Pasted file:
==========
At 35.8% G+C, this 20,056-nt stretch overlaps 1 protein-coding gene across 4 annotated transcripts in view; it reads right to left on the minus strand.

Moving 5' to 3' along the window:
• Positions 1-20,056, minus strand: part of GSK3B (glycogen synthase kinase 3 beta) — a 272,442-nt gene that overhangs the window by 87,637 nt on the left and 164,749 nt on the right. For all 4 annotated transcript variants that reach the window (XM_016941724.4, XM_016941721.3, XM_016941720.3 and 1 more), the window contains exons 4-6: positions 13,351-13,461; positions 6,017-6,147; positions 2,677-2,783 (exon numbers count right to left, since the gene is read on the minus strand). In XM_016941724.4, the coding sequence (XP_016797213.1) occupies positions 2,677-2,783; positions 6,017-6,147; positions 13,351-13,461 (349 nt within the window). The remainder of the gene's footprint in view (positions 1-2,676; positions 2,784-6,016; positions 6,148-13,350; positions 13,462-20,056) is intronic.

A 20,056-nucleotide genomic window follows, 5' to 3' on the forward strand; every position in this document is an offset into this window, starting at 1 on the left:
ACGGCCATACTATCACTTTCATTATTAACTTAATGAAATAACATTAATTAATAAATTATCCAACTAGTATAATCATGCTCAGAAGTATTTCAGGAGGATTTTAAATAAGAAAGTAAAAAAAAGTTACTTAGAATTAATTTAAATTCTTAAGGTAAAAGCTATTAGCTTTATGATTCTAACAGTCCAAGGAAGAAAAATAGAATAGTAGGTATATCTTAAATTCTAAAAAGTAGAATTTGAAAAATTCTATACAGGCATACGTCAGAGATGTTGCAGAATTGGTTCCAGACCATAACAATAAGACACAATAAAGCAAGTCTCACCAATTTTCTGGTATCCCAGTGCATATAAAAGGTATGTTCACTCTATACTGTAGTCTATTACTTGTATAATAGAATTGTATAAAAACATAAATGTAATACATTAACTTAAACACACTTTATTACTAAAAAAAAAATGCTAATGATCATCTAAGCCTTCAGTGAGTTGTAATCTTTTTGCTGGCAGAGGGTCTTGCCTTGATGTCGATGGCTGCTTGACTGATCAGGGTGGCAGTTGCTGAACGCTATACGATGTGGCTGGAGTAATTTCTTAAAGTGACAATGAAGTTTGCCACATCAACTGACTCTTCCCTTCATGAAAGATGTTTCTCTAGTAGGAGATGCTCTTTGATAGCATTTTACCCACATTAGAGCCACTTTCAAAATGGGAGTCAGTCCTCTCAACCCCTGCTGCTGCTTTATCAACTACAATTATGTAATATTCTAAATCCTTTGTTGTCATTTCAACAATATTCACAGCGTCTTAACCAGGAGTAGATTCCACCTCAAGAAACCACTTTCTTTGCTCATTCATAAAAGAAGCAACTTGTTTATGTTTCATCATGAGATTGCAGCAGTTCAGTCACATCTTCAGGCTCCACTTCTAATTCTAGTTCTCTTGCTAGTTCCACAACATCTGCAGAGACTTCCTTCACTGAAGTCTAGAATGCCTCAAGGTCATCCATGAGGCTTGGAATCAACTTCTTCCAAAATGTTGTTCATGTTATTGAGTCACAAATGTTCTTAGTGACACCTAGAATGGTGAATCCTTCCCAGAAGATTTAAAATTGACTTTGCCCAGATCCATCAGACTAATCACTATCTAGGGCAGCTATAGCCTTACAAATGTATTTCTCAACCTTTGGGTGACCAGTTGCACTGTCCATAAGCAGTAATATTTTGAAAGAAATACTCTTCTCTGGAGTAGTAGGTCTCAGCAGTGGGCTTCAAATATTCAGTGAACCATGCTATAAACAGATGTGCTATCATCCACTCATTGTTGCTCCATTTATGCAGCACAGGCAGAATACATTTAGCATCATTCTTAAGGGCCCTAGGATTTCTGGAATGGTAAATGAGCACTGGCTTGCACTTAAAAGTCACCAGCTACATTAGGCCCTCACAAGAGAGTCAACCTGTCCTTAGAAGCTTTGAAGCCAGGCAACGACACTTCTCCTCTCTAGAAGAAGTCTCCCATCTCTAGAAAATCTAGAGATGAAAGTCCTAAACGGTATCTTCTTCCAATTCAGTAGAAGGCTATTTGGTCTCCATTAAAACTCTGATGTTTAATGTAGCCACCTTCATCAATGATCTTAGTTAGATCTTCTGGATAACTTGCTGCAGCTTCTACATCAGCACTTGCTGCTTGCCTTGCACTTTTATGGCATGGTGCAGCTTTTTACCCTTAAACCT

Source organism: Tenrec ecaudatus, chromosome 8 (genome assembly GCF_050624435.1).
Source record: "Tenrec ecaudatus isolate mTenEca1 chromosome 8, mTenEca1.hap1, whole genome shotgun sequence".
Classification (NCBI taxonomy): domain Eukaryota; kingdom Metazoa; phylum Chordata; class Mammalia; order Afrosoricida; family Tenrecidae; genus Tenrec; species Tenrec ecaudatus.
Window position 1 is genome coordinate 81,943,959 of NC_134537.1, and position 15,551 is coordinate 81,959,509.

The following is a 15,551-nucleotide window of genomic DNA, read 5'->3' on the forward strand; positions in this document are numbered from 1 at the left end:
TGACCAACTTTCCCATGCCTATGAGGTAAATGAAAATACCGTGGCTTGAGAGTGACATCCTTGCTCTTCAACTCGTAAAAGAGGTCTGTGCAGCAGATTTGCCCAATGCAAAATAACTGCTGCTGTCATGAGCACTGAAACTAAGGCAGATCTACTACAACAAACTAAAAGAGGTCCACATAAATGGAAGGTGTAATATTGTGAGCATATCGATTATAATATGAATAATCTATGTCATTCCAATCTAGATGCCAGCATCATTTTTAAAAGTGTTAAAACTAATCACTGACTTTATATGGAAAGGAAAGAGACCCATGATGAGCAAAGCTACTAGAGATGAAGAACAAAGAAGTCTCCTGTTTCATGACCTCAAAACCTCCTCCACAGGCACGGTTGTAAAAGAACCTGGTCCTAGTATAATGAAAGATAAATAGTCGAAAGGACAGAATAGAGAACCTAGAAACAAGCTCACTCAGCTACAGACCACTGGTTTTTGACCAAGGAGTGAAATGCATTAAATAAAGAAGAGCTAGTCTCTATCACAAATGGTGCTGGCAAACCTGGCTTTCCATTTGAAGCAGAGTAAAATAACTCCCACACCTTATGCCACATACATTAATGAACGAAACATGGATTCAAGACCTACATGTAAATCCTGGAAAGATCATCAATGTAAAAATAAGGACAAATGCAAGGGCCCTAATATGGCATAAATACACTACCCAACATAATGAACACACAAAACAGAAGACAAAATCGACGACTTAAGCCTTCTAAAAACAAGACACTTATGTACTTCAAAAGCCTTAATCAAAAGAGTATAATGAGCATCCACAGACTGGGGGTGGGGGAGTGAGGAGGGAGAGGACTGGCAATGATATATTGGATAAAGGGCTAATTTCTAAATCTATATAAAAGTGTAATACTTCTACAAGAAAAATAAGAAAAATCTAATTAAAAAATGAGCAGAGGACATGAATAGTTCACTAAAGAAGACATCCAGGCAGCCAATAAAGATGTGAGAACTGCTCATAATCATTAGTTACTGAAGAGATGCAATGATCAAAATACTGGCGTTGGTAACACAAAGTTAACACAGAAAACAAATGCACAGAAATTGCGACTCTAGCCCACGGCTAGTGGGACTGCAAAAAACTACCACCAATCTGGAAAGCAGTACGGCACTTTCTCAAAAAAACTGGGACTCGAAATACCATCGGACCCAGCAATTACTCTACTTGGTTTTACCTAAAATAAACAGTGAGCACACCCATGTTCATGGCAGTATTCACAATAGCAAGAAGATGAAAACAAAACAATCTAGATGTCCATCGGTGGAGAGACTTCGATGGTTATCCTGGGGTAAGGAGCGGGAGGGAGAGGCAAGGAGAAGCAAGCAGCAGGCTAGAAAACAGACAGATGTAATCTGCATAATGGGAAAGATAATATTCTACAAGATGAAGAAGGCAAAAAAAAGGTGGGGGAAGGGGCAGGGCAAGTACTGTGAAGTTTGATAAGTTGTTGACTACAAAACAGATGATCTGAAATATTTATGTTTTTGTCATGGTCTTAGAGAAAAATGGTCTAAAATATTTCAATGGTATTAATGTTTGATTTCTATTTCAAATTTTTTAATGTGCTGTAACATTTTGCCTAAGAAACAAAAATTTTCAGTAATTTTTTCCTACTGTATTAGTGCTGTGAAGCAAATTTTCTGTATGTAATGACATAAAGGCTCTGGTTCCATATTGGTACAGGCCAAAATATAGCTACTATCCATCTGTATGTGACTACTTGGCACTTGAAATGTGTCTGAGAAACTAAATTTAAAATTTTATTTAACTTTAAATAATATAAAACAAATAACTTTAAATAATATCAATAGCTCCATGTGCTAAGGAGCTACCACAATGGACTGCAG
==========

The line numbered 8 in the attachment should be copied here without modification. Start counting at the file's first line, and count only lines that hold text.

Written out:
Classification (NCBI taxonomy): domain Eukaryota; kingdom Metazoa; phylum Chordata; class Mammalia; order Afrosoricida; family Tenrecidae; genus Tenrec; species Tenrec ecaudatus.